About 12 years ago, I went to an asset liquidation sale for the Mongomery Ward store chain in this region. There were many relics there, such as brand-new memory expansion cards for computers from the early 80s, complete with early 80s prices. Computers and computer parts may have commanded ludicrous prices back then, but to try to sell the ancient memory for a mere 20% off its original retail price of in the neighborhood of $250 per card was just laughable. Bet that stuff went to the auction of the leftovers, and it probably didn’t even sell there.

  26. spartie says:

    It’s not surprising. Just last year I was in a Walmart in Ontario, and they had an N64 game (I forget which one) sitting there since that store probably opened. It was still tagged at $49.99, I just assumed they were waiting for inflation to catch up to it so they could toss it in the bargain bin without the effort of re-labeling it

  27. vliam says:

    He assured me that I wasn’t and explained that the reason they are priced so high is because the manufacturer will not let them lower the price (which surprised me given the fact that it’s Wal-Mart).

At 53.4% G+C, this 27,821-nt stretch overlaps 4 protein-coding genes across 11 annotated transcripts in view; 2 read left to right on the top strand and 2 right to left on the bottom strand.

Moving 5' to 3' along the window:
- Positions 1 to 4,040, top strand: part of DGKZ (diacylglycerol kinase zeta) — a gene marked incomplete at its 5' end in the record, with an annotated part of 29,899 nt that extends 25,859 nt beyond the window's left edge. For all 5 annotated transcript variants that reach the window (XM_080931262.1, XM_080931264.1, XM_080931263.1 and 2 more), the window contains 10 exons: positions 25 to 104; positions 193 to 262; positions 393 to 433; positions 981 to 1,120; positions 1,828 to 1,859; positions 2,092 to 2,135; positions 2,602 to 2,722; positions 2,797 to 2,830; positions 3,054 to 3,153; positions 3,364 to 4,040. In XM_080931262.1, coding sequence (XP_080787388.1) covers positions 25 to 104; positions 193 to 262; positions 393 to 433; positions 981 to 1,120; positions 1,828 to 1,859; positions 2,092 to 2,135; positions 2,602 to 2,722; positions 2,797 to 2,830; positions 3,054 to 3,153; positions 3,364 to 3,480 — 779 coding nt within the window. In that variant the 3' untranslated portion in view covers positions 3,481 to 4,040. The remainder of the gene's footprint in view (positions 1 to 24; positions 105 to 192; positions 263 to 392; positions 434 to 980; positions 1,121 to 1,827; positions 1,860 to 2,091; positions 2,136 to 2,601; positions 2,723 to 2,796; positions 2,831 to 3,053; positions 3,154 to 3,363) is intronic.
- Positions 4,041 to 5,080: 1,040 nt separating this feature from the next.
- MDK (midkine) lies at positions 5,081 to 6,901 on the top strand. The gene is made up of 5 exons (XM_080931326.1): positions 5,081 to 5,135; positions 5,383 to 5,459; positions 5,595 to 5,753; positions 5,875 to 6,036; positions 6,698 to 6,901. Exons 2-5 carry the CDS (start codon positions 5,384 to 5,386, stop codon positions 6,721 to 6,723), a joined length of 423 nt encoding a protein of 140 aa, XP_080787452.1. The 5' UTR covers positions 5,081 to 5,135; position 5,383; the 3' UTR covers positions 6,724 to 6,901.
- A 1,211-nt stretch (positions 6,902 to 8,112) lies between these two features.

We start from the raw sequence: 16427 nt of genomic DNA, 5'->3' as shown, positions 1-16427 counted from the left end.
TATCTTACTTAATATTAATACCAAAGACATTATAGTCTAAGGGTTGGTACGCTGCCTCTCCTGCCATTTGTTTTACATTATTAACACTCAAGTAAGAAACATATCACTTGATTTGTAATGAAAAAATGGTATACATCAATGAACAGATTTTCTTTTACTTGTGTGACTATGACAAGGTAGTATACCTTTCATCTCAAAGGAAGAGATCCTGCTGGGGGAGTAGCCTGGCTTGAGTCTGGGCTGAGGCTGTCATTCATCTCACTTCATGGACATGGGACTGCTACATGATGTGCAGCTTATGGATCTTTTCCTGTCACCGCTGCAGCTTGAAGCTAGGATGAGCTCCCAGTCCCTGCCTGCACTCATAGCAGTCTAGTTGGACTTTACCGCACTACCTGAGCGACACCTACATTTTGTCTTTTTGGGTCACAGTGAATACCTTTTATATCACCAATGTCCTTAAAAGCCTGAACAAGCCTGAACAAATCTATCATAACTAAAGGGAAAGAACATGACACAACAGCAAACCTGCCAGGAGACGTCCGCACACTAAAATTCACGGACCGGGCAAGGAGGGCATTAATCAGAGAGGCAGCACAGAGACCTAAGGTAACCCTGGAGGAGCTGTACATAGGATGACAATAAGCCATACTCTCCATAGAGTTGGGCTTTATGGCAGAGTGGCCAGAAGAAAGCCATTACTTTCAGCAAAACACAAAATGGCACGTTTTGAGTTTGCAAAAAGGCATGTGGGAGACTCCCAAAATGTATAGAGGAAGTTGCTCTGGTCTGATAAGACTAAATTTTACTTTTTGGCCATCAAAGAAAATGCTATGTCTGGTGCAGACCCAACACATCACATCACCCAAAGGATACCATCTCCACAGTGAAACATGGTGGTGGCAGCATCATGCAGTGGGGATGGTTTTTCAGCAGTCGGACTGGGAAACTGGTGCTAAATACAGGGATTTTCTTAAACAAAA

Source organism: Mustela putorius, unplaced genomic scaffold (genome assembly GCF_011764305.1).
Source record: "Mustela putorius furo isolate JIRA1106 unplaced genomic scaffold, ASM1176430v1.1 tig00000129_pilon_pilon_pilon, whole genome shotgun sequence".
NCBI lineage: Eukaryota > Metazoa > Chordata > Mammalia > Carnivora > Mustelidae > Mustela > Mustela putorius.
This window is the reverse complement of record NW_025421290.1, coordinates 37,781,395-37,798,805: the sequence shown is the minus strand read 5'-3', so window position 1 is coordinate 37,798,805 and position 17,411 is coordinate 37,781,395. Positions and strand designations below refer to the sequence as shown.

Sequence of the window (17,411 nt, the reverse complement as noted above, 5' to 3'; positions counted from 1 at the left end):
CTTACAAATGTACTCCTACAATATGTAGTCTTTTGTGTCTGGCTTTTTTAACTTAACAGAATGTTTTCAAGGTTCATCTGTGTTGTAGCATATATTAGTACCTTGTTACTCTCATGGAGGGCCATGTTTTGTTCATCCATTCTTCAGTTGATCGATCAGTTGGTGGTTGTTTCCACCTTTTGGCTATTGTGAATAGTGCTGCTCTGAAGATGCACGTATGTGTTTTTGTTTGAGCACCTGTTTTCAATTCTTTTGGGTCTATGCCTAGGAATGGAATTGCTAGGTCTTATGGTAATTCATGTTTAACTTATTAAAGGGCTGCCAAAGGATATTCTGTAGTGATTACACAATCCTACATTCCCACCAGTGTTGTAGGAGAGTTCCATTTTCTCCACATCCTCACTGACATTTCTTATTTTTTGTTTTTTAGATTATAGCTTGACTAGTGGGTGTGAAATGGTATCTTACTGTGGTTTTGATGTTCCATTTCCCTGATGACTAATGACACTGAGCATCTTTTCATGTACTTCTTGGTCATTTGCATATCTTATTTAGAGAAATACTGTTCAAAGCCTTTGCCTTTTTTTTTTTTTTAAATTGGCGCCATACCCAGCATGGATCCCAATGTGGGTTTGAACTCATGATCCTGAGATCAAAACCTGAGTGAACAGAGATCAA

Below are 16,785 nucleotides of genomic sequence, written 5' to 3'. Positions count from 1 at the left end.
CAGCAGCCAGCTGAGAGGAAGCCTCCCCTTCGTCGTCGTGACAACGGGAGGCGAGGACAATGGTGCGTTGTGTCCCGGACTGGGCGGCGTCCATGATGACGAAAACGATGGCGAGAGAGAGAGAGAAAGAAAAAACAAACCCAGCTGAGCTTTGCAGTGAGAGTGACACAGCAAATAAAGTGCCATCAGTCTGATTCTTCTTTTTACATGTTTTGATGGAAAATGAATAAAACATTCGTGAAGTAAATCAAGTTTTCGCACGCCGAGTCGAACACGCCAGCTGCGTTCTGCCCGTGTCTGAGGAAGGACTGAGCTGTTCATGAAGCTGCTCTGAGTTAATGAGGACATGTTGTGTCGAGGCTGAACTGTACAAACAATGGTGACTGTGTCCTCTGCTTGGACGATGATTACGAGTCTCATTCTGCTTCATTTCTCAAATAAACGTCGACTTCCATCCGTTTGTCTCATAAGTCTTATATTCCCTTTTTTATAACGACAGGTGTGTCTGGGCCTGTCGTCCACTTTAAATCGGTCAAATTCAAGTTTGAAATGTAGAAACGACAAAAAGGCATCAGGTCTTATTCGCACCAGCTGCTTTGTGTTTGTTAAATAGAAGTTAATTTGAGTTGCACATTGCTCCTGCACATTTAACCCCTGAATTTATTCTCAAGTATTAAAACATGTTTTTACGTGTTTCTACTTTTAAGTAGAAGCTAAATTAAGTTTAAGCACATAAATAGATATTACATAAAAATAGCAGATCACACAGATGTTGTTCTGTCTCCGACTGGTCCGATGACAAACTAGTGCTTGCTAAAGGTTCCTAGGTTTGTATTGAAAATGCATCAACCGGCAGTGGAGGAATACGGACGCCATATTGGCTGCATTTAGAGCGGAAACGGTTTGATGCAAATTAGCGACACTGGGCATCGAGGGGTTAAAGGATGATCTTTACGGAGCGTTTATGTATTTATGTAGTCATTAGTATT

Shenanigans.

    It’s to inflate inventory levels because you don’t want to book the depreciation on old stock.
    Been there, done that.

  28. Jimmy37 says:

    I’ve been to stores that stopped carrying certain merchandise but forgot to clear them out off the shelves. When I tried to buy them, they rang up with some ridiculously small price. The cashier then refused to let me buy them.

    • elangomatt says:

      At the old big box store I used to work at, items that were supposed to be pulled off the shelves were usually marked down in the system to a penny. Didn’t matter whether it was a candy bar or a 5 year old video game. The markdown in the system didn’t usually happen until someone checked the inventory and acknowledged it was pulled, but sometimes something would slip through the cracks.

  29. rushevents says:

    The store GM is usually God with their inventory. You might be able to get that person to sell them just cheap to get them out of the store.

    Otherwise they will one day just throw them away as damaged/unsellable – sort of like a tax prep software pack from 3 years ago that got misplaced in the warehouse.

  30. IraAntelope says:

    do you suppose one of these would work with my 10-year-old desktop? there are none in my local wallymart.